The Monday Sweet Spot – 04/25/2016
We’ve all hit that point during a smoke, usually about half way through, in which the cigar’s flavors and aromas open up and transform the experience into something far more rich, complex, and enjoyable.
In this moment, gentlemen, you’ve hit the “sweet spot”.
A moment that encourages you to open your senses, and to truly appreciate the experience that the smoke has ushered you into.
In the same way, it’s important to take time in our lives to slow down, and open our senses to the world around us. To take notice of the good things going on and the good people doing them.
These are life’s “sweet spots”, and your Monday could use one…
Retailer Asda to Launch ‘Quiet Hour’ For Shoppers With Autism, Special Needs
A superstore in Manchester, England, is making one loud contribution to autism awareness — simply by being quiet.
The Asda Living’s Cheetham Hill branch plans to launch a “quiet hour” aimed at providing a comfortable shopping environment for those who live with autism and other disabilities.
Beginning May 7, the store will turn off all music, television displays, escalators and the announcement system from 8 a.m. to 9 a.m. every Saturday.
The Cheetham Hill manager, Simon Lea, first came up with the idea after watching a young shopper with autism struggle to cope with the store’s loud sounds and bustling environment.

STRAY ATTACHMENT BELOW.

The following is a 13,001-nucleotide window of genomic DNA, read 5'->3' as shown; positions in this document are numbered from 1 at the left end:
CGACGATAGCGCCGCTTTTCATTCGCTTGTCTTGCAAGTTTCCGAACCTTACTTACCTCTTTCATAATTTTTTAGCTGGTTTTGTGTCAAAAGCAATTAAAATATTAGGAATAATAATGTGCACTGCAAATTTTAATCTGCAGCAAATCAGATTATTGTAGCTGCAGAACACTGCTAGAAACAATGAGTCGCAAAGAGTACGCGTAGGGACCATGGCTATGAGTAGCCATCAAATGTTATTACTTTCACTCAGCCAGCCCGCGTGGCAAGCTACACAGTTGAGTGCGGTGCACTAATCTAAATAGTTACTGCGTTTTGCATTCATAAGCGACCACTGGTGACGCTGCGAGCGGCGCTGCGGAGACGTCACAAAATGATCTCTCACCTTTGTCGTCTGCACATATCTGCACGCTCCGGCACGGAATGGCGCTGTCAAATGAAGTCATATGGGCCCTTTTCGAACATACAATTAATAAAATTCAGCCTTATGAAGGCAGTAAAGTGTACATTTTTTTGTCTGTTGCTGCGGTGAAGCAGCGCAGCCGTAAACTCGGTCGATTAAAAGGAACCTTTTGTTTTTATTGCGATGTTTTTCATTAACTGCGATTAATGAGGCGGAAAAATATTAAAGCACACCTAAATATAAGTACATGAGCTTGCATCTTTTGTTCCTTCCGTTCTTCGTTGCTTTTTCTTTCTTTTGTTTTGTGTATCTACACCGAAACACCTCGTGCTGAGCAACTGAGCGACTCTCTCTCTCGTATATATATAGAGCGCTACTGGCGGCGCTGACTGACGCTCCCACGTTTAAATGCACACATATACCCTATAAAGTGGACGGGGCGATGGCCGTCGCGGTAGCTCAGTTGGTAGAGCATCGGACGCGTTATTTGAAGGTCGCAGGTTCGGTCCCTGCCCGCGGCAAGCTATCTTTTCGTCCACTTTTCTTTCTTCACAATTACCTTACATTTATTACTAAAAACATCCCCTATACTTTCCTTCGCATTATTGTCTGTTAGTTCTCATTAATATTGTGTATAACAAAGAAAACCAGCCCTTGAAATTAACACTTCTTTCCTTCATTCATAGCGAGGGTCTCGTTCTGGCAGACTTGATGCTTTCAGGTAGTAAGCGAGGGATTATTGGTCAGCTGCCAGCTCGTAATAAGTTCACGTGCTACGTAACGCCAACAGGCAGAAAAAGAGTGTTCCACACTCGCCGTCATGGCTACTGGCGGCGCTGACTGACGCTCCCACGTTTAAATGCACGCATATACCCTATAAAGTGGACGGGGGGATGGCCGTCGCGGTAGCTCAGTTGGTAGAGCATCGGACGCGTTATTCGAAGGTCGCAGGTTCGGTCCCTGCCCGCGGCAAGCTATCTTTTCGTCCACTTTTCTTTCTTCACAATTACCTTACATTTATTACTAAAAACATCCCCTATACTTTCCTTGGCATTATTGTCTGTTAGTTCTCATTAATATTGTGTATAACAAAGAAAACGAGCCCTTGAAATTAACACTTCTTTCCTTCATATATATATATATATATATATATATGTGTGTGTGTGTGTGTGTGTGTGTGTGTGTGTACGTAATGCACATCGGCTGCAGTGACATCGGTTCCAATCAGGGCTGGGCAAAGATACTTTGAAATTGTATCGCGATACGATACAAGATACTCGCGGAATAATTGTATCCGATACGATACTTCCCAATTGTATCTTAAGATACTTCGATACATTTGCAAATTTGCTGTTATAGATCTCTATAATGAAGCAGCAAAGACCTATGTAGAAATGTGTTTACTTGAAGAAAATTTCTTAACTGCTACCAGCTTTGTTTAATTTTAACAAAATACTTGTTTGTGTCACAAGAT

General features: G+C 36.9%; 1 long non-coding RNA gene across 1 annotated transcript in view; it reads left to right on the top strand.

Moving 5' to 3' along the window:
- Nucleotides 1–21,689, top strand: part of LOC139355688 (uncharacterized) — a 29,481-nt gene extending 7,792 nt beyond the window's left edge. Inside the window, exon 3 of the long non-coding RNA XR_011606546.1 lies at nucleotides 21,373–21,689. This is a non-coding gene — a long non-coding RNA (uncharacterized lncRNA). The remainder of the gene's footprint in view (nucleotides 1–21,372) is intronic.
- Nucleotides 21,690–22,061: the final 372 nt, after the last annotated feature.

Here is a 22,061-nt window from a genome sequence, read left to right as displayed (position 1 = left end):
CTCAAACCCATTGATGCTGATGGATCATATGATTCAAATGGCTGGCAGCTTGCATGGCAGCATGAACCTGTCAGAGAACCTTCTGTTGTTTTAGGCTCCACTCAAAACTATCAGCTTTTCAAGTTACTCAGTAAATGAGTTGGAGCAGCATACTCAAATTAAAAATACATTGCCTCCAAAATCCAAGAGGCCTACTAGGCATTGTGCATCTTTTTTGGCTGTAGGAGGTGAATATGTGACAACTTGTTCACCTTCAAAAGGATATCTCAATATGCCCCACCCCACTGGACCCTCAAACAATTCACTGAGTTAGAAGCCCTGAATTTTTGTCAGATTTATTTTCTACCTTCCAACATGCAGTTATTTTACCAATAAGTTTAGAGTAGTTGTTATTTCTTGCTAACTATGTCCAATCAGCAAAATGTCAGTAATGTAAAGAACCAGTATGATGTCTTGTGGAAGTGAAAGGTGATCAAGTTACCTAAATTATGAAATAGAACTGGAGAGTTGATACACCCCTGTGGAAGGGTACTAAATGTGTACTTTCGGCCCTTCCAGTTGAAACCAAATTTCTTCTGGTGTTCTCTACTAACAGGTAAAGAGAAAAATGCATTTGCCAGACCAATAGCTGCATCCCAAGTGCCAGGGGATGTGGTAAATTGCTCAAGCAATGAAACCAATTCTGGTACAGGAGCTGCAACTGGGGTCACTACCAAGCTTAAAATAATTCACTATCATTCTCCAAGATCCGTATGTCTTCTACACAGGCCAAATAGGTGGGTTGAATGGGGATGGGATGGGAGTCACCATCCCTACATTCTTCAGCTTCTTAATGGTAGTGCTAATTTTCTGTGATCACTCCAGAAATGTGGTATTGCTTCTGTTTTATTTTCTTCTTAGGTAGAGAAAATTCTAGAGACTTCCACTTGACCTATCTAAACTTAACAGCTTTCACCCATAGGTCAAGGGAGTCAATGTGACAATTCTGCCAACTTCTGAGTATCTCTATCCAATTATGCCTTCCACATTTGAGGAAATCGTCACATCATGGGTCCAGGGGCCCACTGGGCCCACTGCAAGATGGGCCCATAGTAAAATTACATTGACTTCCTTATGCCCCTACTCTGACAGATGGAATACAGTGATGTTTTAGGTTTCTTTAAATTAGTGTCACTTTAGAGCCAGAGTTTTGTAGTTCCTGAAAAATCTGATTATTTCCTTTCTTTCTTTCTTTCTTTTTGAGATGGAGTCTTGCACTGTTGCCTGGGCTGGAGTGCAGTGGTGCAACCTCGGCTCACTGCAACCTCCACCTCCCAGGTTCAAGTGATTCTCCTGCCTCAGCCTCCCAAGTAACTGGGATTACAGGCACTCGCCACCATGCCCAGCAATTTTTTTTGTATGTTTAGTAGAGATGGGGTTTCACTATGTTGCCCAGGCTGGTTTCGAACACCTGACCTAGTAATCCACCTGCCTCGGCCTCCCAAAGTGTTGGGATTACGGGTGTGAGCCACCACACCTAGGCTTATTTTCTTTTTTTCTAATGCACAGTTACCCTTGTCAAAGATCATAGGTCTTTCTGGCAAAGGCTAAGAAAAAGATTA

He explained more about the special event — and what he hopes it achieves — on his Facebook page.
“This hour is going to be tailored towards individuals with autism and any customers that are in any way disabled or have restrictive access,” he wrote. “I am trying to create a less stressful, quieter shopping experience.”
TODAY reached out to Lea for additional comment, but hasn’t yet heard back. In a blog post on Asda’s website posted earlier today, he said, “Six months ago I would have said ‘control your child’ even though I’ve got children. But speaking to people with autism and disabled people has helped me think about how I can make it a better place to shop.
“I suffered for many years with anxiety. I used to absolutely hate going into busy stores. There are a lot of people out there who have mental health issues.”
The responses on social media have been overwhelmingly positive, and many users called for other stores to follow suit.
“(This) will make a big difference for so many people,” one commenter wrote. “Hats off to you.”
This article was originally posted on today.com.
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